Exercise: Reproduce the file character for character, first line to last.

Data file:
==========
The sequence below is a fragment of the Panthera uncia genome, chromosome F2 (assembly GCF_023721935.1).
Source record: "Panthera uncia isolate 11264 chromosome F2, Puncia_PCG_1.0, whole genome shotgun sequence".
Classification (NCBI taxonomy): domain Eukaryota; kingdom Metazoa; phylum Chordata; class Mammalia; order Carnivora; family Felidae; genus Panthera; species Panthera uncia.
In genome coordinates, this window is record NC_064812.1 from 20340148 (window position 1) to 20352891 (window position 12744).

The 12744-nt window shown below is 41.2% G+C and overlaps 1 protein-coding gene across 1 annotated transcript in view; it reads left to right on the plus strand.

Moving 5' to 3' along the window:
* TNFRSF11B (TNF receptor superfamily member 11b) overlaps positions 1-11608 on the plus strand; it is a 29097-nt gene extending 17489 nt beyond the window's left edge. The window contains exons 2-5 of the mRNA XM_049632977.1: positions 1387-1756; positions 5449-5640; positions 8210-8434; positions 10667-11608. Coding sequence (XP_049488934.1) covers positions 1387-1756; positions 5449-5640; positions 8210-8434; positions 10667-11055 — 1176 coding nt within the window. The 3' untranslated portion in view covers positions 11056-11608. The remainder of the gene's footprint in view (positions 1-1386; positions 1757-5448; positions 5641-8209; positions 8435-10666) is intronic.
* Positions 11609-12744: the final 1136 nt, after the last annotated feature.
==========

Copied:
The sequence below is a fragment of the Panthera uncia genome, chromosome F2 (assembly GCF_023721935.1).
Source record: "Panthera uncia isolate 11264 chromosome F2, Puncia_PCG_1.0, whole genome shotgun sequence".
Classification (NCBI taxonomy): domain Eukaryota; kingdom Metazoa; phylum Chordata; class Mammalia; order Carnivora; family Felidae; genus Panthera; species Panthera uncia.
In genome coordinates, this window is record NC_064812.1 from 20340148 (window position 1) to 20352891 (window position 12744).

The 12744-nt window shown below is 41.2% G+C and overlaps 1 protein-coding gene across 1 annotated transcript in view; it reads left to right on the plus strand.

Moving 5' to 3' along the window:
* TNFRSF11B (TNF receptor superfamily member 11b) overlaps positions 1-11608 on the plus strand; it is a 29097-nt gene extending 17489 nt beyond the window's left edge. The window contains exons 2-5 of the mRNA XM_049632977.1: positions 1387-1756; positions 5449-5640; positions 8210-8434; positions 10667-11608. Coding sequence (XP_049488934.1) covers positions 1387-1756; positions 5449-5640; positions 8210-8434; positions 10667-11055 — 1176 coding nt within the window. The 3' untranslated portion in view covers positions 11056-11608. The remainder of the gene's footprint in view (positions 1-1386; positions 1757-5448; positions 5641-8209; positions 8435-10666) is intronic.
* Positions 11609-12744: the final 1136 nt, after the last annotated feature.